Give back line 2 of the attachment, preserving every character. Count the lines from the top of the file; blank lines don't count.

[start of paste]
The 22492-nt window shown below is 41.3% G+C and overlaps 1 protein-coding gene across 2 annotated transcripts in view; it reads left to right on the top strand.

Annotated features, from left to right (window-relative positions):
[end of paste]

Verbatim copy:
Annotated features, from left to right (window-relative positions):